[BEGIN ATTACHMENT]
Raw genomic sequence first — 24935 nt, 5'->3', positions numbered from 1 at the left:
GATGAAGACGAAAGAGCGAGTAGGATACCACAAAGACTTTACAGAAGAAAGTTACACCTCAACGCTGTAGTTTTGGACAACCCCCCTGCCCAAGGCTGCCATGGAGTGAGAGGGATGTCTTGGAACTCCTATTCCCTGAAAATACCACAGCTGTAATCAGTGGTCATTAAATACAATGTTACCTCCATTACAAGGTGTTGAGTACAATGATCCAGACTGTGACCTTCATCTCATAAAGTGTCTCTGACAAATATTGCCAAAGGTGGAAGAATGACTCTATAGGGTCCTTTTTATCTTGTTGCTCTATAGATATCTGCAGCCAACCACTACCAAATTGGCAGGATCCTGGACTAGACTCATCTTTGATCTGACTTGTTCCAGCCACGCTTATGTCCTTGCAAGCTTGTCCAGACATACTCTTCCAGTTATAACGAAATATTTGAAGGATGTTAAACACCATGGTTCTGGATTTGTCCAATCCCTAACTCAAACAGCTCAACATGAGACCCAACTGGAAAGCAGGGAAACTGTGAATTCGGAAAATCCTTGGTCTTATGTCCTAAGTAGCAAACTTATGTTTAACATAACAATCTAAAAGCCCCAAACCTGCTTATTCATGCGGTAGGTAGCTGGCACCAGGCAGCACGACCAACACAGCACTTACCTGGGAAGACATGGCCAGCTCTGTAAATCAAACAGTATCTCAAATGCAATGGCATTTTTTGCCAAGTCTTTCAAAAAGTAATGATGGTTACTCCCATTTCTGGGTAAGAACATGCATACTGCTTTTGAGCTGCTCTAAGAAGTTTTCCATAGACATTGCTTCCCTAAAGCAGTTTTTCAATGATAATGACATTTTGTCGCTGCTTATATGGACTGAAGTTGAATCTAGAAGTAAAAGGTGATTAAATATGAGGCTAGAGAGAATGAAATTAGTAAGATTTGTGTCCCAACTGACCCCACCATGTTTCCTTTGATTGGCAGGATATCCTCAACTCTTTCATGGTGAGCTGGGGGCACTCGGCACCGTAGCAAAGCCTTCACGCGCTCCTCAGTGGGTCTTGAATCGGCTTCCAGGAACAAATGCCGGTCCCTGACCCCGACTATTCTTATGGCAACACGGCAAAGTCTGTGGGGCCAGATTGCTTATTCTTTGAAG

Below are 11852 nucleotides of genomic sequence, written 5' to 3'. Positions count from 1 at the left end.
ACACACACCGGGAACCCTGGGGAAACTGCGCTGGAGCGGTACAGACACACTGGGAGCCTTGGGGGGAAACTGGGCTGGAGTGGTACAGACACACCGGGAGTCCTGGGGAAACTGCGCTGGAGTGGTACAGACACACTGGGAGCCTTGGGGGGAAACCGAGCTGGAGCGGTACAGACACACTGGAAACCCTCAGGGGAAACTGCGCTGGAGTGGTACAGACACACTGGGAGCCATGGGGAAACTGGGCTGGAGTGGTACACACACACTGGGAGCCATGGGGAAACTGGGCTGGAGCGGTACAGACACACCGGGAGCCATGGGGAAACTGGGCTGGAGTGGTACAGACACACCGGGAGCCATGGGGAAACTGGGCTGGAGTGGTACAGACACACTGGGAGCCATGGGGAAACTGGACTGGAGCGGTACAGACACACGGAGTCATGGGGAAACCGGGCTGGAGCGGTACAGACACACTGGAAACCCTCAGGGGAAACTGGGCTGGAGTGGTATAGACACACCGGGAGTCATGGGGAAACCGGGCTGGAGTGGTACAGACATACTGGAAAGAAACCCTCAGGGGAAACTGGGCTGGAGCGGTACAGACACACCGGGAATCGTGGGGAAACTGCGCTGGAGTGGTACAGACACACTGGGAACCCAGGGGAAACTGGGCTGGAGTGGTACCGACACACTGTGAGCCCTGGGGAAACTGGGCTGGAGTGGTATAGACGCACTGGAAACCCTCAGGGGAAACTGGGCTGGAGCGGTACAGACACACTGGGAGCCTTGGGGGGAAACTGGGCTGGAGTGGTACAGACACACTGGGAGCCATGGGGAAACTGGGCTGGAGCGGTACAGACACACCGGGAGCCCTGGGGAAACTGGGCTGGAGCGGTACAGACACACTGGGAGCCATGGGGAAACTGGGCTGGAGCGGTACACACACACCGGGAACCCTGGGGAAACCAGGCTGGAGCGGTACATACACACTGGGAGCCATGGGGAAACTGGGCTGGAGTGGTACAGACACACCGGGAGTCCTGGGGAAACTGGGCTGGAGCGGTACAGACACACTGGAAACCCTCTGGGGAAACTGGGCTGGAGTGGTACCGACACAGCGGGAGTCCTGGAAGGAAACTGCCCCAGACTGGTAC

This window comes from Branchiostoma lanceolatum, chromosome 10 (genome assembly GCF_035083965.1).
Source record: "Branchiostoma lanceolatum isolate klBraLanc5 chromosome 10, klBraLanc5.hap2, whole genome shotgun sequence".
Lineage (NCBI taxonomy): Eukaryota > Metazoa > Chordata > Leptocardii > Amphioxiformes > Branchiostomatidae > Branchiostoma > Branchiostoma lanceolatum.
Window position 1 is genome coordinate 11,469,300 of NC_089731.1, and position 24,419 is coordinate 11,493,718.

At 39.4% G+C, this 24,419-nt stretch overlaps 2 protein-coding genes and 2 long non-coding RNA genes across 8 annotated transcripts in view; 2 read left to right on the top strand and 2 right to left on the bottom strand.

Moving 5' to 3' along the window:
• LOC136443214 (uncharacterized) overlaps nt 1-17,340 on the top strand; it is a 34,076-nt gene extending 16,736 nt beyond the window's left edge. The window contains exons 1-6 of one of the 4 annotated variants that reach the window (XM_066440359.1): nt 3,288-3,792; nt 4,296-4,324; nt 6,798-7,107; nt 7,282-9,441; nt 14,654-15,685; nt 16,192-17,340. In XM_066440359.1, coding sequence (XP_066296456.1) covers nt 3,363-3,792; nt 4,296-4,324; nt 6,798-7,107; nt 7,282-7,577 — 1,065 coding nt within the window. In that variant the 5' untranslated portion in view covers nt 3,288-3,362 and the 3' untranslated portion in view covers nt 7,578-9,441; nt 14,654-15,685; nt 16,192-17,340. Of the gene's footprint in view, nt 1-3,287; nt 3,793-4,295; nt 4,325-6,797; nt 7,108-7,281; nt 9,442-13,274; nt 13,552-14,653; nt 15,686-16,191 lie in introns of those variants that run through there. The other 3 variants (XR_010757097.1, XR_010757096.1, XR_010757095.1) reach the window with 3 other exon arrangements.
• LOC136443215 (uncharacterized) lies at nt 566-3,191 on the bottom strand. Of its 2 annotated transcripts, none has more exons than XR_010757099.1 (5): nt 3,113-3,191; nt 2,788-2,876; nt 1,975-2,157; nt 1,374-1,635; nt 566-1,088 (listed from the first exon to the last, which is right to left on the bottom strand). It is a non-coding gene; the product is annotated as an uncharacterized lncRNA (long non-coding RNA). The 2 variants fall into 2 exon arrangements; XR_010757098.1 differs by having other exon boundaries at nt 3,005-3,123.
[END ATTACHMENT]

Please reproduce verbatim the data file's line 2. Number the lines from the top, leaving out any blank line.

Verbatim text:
GATGAAGACGAAAGAGCGAGTAGGATACCACAAAGACTTTACAGAAGAAAGTTACACCTCAACGCTGTAGTTTTGGACAACCCCCCTGCCCAAGGCTGCCATGGAGTGAGAGGGATGTCTTGGAACTCCTATTCCCTGAAAATACCACAGCTGTAATCAGTGGTCATTAAATACAATGTTACCTCCATTACAAGGTGTTGAGTACAATGATCCAGACTGTGACCTTCATCTCATAAAGTGTCTCTGACAAATATTGCCAAAGGTGGAAGAATGACTCTATAGGGTCCTTTTTATCTTGTTGCTCTATAGATATCTGCAGCCAACCACTACCAAATTGGCAGGATCCTGGACTAGACTCATCTTTGATCTGACTTGTTCCAGCCACGCTTATGTCCTTGCAAGCTTGTCCAGACATACTCTTCCAGTTATAACGAAATATTTGAAGGATGTTAAACACCATGGTTCTGGATTTGTCCAATCCCTAACTCAAACAGCTCAACATGAGACCCAACTGGAAAGCAGGGAAACTGTGAATTCGGAAAATCCTTGGTCTTATGTCCTAAGTAGCAAACTTATGTTTAACATAACAATCTAAAAGCCCCAAACCTGCTTATTCATGCGGTAGGTAGCTGGCACCAGGCAGCACGACCAACACAGCACTTACCTGGGAAGACATGGCCAGCTCTGTAAATCAAACAGTATCTCAAATGCAATGGCATTTTTTGCCAAGTCTTTCAAAAAGTAATGATGGTTACTCCCATTTCTGGGTAAGAACATGCATACTGCTTTTGAGCTGCTCTAAGAAGTTTTCCATAGACATTGCTTCCCTAAAGCAGTTTTTCAATGATAATGACATTTTGTCGCTGCTTATATGGACTGAAGTTGAATCTAGAAGTAAAAGGTGATTAAATATGAGGCTAGAGAGAATGAAATTAGTAAGATTTGTGTCCCAACTGACCCCACCATGTTTCCTTTGATTGGCAGGATATCCTCAACTCTTTCATGGTGAGCTGGGGGCACTCGGCACCGTAGCAAAGCCTTCACGCGCTCCTCAGTGGGTCTTGAATCGGCTTCCAGGAACAAATGCCGGTCCCTGACCCCGACTATTCTTATGGCAACACGGCAAAGTCTGTGGGGCCAGATTGCTTATTCTTTGAAG